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Amanda Knox and boyfriend acquitted on murder charges in Italy

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ROME–Italy’s highest court overturned Amanda Knox’s murder conviction, closing a very long legal saga. Raffaele Sollecito’s conviction was also overturned.

Knox , 27, of Seattle, was convicted in 2009 for the killing of Meredith Kercher, who shared an apartment with her in the Italian university town of Perugia. Her boyfriend at the time, Sollecito, was found guilty, too.

Since then, their cases have been a series of back-and-forths.

The supreme Court of Cassation overturned last year’s convictions by a Florence appeals court, and declined to order another trial. The decision means the judges, after thoroughly examining the case, concluded that a conviction could not be supported by the evidence. Their reasoning will be released within 90 days.

Would the U.S. have extradited her?

If Knox’s conviction had stood, it would have created an international frenzy. She is currently on U.S. soil, and Italian police officers can’t just come here and drag Knox back to prison in Italy.

Italy would have had to ask the United States to put Knox on a plane back so she can face what would have been a 28-year prison sentence.

Under normal circumstances, the United States would be required to send Knox back because of a 1983 extradition treaty between Washington and Rome. The treaty establishes a framework for individuals charged or convicted of certain crimes in one country to be detained and sent back to the other.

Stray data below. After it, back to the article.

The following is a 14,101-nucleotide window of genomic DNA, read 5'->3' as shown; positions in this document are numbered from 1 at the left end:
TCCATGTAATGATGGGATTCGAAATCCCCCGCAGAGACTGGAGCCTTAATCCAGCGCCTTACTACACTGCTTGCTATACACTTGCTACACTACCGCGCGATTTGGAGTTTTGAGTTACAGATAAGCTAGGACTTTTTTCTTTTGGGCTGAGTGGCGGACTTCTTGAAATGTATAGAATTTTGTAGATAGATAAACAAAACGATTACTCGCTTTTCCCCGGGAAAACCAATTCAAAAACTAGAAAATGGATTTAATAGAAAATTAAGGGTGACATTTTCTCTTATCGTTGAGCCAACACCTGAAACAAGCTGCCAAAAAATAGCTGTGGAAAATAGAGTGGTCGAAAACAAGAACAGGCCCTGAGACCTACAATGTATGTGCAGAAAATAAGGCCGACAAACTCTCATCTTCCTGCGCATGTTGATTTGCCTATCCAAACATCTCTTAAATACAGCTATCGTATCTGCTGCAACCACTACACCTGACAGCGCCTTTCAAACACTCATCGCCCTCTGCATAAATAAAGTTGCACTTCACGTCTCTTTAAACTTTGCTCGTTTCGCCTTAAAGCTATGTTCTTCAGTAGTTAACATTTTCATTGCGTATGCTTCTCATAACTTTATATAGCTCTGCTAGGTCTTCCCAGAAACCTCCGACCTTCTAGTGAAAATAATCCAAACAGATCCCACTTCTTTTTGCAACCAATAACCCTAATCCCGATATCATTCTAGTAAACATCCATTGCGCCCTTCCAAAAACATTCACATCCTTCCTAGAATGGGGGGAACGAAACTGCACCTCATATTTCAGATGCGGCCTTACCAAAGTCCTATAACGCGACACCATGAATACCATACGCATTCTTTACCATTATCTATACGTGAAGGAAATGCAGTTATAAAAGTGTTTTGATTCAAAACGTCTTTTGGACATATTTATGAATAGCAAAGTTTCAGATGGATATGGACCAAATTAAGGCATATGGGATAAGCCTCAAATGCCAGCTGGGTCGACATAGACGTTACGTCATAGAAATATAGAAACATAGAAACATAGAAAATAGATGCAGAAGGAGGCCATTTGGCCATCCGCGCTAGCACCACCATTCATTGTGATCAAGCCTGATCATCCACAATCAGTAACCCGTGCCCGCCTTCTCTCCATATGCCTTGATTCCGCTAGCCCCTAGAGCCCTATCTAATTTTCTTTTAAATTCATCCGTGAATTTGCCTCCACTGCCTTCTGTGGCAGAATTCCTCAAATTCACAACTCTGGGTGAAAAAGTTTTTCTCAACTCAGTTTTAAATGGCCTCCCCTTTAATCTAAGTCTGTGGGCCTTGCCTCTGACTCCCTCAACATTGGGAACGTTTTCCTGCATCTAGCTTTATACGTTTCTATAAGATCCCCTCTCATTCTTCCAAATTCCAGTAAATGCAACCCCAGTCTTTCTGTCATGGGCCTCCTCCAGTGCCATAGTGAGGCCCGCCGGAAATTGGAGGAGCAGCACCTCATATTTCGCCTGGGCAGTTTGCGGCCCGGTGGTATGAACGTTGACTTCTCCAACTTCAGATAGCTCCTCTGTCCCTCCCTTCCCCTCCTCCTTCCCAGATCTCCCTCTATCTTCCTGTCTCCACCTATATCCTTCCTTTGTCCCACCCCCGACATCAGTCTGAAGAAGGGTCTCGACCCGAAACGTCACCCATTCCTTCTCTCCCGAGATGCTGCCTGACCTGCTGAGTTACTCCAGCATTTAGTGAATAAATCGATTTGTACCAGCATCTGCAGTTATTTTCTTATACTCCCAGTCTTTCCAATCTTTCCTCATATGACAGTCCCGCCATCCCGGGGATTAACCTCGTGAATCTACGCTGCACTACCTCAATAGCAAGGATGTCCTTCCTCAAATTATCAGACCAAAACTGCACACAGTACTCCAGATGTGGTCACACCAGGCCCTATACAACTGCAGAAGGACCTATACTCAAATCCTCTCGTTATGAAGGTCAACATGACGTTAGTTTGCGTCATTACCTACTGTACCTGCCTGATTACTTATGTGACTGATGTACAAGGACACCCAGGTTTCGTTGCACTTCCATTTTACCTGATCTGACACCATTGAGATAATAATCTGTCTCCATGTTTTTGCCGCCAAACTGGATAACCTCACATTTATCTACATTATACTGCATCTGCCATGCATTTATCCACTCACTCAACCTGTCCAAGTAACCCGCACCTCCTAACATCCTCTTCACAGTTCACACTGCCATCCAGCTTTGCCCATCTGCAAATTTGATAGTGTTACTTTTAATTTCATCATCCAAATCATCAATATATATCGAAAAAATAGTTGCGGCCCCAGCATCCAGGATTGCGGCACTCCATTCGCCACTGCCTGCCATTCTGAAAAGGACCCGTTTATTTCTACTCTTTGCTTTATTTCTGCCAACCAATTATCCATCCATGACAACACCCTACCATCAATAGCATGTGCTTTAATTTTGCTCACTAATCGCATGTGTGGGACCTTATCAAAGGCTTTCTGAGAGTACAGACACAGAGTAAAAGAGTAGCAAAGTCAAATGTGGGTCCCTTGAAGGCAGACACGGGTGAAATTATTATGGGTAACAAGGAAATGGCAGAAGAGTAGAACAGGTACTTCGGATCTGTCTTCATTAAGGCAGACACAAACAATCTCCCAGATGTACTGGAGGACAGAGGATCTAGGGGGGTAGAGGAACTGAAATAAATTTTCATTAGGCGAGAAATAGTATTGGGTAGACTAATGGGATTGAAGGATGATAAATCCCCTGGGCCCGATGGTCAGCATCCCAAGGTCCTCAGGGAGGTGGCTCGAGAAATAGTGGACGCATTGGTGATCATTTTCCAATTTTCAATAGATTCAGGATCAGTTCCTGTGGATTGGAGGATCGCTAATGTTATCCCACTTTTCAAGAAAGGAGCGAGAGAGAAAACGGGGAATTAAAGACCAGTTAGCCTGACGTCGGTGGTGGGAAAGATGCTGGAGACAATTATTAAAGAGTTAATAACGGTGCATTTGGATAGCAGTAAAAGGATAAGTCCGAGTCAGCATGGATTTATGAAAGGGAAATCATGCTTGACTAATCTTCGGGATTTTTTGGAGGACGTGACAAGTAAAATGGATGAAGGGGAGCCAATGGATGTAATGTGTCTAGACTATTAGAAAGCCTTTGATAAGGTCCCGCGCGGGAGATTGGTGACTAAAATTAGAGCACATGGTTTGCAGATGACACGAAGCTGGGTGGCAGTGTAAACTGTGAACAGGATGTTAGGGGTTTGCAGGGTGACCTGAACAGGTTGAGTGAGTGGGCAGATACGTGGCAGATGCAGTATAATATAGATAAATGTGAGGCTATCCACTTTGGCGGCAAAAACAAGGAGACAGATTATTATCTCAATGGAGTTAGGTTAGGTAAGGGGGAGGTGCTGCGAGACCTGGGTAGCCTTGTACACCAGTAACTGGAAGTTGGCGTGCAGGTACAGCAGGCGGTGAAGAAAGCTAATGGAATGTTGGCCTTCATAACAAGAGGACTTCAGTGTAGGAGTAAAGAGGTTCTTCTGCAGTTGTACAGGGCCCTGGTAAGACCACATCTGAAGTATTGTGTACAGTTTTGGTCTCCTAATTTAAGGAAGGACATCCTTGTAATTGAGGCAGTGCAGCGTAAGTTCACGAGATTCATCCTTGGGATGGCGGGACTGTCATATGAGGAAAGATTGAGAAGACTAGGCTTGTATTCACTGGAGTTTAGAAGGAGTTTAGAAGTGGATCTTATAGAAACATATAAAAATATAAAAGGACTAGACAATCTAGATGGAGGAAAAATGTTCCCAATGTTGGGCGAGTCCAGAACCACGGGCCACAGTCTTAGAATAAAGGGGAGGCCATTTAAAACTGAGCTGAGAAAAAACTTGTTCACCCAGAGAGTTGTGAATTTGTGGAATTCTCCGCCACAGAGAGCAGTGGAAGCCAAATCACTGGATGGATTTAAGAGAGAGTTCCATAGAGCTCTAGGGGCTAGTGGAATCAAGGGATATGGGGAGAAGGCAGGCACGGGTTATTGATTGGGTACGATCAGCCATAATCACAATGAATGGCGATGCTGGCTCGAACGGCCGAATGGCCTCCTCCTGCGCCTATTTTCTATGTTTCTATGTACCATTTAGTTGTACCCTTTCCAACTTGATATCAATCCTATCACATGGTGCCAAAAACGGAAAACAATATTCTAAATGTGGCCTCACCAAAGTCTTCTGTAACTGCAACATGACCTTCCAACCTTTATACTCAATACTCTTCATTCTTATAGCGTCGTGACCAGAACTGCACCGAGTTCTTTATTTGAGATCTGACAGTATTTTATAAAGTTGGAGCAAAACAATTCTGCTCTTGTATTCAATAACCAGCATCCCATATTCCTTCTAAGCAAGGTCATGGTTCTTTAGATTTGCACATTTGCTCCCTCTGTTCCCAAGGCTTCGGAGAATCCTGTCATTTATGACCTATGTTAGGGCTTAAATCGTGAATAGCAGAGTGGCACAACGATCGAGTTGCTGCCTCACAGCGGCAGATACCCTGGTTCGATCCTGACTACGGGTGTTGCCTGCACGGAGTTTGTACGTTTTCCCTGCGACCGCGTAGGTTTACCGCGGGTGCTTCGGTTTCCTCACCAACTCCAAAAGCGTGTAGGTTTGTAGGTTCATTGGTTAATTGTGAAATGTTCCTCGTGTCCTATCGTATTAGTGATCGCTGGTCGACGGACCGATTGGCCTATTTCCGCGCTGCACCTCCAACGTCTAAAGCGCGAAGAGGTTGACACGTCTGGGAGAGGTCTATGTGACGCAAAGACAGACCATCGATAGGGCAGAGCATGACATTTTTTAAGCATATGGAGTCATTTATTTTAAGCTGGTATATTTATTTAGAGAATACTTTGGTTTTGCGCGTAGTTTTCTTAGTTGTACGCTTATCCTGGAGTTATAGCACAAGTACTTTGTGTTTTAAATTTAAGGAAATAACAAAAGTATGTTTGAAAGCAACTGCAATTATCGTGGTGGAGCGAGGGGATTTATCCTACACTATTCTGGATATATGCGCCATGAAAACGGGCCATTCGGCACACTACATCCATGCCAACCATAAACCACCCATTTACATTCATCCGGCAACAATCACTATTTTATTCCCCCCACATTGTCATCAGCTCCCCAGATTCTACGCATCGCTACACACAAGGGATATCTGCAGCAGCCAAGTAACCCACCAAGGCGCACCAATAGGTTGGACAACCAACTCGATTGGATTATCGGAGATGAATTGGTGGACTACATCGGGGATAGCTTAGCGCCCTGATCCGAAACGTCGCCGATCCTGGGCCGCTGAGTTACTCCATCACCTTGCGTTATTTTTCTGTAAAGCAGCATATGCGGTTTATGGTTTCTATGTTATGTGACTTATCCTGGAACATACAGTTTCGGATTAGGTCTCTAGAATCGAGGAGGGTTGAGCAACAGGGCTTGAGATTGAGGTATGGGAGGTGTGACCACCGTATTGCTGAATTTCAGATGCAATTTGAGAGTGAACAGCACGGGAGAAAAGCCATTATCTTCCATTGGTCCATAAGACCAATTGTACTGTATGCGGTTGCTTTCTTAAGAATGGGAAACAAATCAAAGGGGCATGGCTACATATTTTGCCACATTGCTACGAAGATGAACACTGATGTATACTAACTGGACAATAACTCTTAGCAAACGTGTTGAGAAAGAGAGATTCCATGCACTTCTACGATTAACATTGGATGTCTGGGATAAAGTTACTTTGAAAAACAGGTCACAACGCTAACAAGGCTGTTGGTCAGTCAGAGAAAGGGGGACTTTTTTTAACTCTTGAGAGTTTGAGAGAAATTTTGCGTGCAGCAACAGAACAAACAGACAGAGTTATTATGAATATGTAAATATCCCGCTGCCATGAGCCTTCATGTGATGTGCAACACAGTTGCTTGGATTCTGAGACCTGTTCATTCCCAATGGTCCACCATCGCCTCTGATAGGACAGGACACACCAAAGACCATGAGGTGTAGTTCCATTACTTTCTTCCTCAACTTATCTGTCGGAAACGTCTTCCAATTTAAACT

The United States has extradition agreements with more than 100 countries.

But the high-profile nature of the case and the controversial evidence prosecutors have built their argument on would have made Knox’s extradition anything but certain.

Test for American, Italian officials

It wouldn’t have been the first time the extradition treaty between the United States and Italy had broken down, but past cases involved U.S. military and intelligence officials.

Knox’s case would have been a new test for American diplomatic and justice officials.

And while some legal experts contend Knox could have been extradited, others say U.S. officials could have refused to hand over Knox by leaning on a double-jeopardy clause included in the extradition treaty between the two countries.

“Extradition shall not be granted when the person sought has been convicted, acquitted or pardoned, or has served the sentence imposed, by the requested party for the same acts for which extradition is requested,” the treaty states.

And Knox was, according to M. Cherif Bassiouni, a former U.N. lawyer and international extradition law expert.

American and Italian officials may interpret the treaty’s double-jeopardy clause differently based on their own judicial systems, but Bassiouni said no interpretation would pass muster.

“Whatever the interpretation of article VI may be … Amanda Knox would not be extraditable to Italy should Italy seek her extradition because she was retried for the same acts, the same facts, and the same conduct,” Bassiouni wrote in an Oxford University Press blog post. “Her case was reviewed three times with different outcomes even though she was not actually tried three times.”


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